Saturday, October 23, 2010

Sermon for Bible Sunday Yr C

What did you think as you listened to the news reports on Wednesday?
Perhaps the Spending Review didn't seem to affect you too much at first – but as I listened I found myself visualising all sorts of people whom I know and love, or work with in the parishes, whose lives will be substantially harder when the cuts kick in.
There are members of the education department whose jobs with children excluded from school will simply cease to exist...Elderly parishioners who will no longer get the “social care” that has made such a difference to their ability to cope in their own homes.
I say this without, I hope, making a political judgement.
Times ARE hard – but Wednesday night seemed bitterly cold, however you look at it.

However, the sun rose on Thursday morning and a few of us gathered, as we do each week, to celebrate Holy Communion.
Actually, in my head what we did, and what we do, is to celebrate Mass. This isn't because I'm trying to haul you all by the scruff of your necks into the arms of Rome – that would be a non starter for all SORTS of reasons. But I do love the way referring to our service as Mass reminds us that what we're doing is not just about forging community together, as God's children gathered at God's table...(that, after all, is the root of Communion)...nor is it simply about being thankful, (as the word Eucharist reminds us)
No...This amazing sacrament in which we experience God week by week exists as an expression of God's ongoing Mission – and of our Mission - in the world. That's what the word “Mass” means – taking its name from the final words of the deacon, in Latin, “Ite, missa est” - Go, you are sent!
On Thursday, the small congregation was uncharacteristically late, so that I was afraid for a few minutes that the service wouldn't happen...and I minded. Hugely.
It seemed important to me, in the wake of all the upheaval and anxieties of the day before, that we should celebrate together...It seemed, and still seems, as if that short space of time around the altar should make a difference in important and material ways.

Let me try to explain.
When we gather for the Eucharist, we encounter God first of all in the Word. We engage with the story of God's people in the Hebrew Scriptures, and build bridges to our own situations, our own time.
We stand to hear the Gospel as a sign that we are ready at once to go and live out its commands...Later we encounter Christ embodied in bread and wine, receive God's own life and are sent out to live it...
That's the action of the Mass, week on week on week.

Today, of course, is Bible Sunday – which gives us an extra reason to consider the impact of our engagement with the word.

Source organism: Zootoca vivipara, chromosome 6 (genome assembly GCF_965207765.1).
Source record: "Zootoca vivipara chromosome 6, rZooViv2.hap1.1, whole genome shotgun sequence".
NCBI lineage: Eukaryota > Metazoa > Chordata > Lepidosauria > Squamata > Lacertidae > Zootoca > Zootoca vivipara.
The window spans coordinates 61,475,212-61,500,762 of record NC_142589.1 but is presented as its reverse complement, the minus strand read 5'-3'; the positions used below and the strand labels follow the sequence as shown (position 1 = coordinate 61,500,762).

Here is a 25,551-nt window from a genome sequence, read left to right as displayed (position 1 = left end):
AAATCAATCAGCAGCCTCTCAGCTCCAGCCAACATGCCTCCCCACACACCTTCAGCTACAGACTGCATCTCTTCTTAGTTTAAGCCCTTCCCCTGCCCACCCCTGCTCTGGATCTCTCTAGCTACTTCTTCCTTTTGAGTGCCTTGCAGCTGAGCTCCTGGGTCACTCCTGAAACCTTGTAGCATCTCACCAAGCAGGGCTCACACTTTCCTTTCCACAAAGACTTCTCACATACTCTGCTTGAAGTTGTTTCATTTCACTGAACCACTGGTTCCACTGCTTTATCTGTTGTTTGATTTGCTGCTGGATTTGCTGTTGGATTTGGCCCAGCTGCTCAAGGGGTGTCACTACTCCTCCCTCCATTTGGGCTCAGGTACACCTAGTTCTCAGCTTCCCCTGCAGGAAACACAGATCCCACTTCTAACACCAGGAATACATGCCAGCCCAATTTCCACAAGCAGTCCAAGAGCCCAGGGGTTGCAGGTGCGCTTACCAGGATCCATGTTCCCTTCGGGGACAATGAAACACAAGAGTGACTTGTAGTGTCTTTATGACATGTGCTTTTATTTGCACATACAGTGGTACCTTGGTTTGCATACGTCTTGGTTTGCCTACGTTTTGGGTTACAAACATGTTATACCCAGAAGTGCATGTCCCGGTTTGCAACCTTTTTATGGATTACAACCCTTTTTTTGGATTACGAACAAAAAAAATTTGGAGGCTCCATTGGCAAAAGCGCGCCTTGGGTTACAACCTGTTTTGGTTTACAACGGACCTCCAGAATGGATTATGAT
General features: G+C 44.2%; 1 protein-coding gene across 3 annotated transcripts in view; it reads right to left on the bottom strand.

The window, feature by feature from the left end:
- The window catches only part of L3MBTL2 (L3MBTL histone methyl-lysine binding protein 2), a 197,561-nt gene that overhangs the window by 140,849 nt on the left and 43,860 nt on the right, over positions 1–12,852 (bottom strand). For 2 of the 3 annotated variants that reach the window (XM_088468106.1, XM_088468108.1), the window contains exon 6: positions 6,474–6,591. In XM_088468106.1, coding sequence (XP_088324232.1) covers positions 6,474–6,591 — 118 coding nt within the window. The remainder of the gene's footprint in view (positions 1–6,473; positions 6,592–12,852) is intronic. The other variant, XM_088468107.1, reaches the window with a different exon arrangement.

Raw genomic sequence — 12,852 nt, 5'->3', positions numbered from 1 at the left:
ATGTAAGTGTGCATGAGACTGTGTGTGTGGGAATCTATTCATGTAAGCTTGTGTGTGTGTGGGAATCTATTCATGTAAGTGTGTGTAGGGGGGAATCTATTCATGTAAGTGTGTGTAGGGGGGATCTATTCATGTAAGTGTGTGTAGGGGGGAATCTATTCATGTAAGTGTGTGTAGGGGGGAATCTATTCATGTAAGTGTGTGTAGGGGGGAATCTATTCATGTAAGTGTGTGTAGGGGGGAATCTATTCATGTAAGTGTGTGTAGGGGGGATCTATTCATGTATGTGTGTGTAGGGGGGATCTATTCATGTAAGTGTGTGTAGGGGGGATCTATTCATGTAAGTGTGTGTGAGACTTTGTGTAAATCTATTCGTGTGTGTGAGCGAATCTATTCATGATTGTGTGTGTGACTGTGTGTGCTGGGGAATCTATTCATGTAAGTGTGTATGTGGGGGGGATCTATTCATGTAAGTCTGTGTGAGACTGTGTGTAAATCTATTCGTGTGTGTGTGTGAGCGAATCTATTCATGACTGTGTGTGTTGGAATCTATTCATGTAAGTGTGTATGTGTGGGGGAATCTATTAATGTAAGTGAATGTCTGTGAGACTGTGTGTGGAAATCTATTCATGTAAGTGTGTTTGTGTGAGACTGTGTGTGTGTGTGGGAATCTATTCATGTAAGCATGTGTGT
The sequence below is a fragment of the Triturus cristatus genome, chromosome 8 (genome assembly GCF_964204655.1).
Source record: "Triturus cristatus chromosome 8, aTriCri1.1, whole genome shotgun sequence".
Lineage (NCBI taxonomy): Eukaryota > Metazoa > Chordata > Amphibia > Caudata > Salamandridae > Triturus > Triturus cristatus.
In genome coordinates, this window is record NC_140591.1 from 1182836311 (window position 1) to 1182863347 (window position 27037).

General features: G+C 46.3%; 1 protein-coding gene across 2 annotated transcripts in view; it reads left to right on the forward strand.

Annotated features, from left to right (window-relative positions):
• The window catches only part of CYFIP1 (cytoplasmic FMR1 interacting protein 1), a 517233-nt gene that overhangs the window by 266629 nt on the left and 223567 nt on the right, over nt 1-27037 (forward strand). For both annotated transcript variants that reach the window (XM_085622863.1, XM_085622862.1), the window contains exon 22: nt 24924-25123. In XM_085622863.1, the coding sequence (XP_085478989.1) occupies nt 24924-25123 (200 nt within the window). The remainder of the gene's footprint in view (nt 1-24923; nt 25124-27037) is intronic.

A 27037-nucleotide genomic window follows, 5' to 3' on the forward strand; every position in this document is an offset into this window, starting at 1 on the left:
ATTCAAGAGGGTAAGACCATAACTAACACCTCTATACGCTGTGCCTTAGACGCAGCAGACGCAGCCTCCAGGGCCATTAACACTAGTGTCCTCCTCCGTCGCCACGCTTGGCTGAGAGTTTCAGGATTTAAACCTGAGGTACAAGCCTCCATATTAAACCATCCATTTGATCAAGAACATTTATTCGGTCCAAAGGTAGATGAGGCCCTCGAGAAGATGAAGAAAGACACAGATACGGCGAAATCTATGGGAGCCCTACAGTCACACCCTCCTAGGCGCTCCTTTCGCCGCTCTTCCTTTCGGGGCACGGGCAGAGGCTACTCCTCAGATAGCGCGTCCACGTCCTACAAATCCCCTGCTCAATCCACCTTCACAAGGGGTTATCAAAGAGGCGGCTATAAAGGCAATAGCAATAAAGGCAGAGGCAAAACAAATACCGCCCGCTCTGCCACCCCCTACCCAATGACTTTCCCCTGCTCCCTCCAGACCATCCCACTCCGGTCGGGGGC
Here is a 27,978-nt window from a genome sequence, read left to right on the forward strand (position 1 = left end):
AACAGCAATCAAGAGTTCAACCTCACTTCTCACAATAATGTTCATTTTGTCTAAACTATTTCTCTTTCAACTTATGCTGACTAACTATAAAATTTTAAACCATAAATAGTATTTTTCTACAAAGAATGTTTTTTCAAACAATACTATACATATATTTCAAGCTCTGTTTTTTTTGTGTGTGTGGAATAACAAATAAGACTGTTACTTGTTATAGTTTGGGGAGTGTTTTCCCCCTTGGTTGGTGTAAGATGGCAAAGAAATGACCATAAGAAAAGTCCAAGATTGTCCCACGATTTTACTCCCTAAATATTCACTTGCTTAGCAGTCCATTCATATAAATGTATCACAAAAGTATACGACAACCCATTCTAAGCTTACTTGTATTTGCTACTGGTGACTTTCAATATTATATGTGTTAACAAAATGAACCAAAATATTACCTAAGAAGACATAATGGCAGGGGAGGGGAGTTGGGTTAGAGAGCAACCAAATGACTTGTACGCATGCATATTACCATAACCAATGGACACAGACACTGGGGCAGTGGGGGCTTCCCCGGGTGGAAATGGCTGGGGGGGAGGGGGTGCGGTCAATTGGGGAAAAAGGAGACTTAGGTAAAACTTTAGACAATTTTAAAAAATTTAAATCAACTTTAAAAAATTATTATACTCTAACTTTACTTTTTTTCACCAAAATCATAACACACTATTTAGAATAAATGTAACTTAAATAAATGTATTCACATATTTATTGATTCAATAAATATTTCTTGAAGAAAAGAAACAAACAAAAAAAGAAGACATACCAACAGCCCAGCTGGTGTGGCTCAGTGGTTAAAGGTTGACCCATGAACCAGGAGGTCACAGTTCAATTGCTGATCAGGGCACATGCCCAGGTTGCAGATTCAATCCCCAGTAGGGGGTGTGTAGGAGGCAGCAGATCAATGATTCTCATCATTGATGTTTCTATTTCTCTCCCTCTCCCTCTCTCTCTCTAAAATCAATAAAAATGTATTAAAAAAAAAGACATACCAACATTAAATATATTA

That process of hearing God speak and then living his word is at the heart of what it means to be a Christian. As we read the Bible daily, as it is opened up to us during worship, we will find ourselves opened up in turn, shaped, gradually transformed by these ancient books to which we must still pay full attention today.
Sometimes this process takes months, even years.
Sometimes the impact of the word will be immediate and obvious.
That's clearly the process we heard about in our gospel reading.
We can imagine Jesus reading Isaiah's words, already centuries old, and realising as he did so that they were for him...that he was the embodiment of this mission.
The Spirit of the Lord is upon me because he has anointed me to preach the gospel...”
The words take on a life of their own as he realises that this is what he is for..

We, in our turn, are blessed to have that interplay of written word – Scripture- and living Word – Christ himself, always before us.
We know what God's word looks like in action, for we have seen it in the life and ministry of Christ, and we are called to live it too.
If we read the Bible assiduously and do nothing then the words are empty and lifeless.
If we let them work on us, if we open our lives to them, then they can become our mission statement...and it is up to us to discern how best to live it in the months ahead.

Whatever your politics, you'll surely recognise that the coming days will be dark and difficult for all too many.
Paul exhorts us to steadfastness and to hope.
Already I am receiving invitations to involve our churches in social action as never before in my lifetime.
Let us, then, be truly people of the Book and live out Isaiah's mission, perfected in Christ.
The Spirit of the Lord is upon me, because he has anointed me to preach the gospel to the poor. He has sent me to heal the broken hearted, to preach deliverance to the captives and recovery of sight to the preach the acceptable year of the Lord.”

Friday, October 15, 2010

Think Twice

If it weren't so sad, it would be quite funny how long it can take me to get the message...This morning I can hear God's laughter quite clearly, as one penny at least has finally dropped - til the next time!

Let me tell you about it.
The summer after I arrived here, my parishes became part of a new Deanery, created by merging two existing one, under the leadership of gifted and enthusiastic Area Dean. Chapter suddenly became substantially larger, task groups were created ideas began to buzz, and before long we were piloting all sorts of diocesan courses and initiatives, - and then somebody said brightly
"Let's have a mission!"

Cue ambivalent feelings. Of course as a Christian and as a priest I believe passionately in mission.
It's what I'm for, whether defined as "finding out what Jesus is doing and then joining in" (ABC in "Mission Shaped Church" or (the statement adopted by one parish that I know and love)
"Cherishing and working with this community in God's name".
Those are very much about incarnation...about God's love made flesh and "moving into the neighbourhood".
But this Deanery is quite an evangelical place - so I knew that their ideas of A Mission might be rather more geared to proclamation...
As always, being me, I had to work through a good deal of the ludicrous internal conversation that goes something like
"Well, they're the real Christians...Their idea of mission must be right...We ought to do it their way....Help! Who do I know who'll be happy to give a challenging 10 minute talk that brings people to the point of committment...? What NOBODY??? Call yourself a vicar......."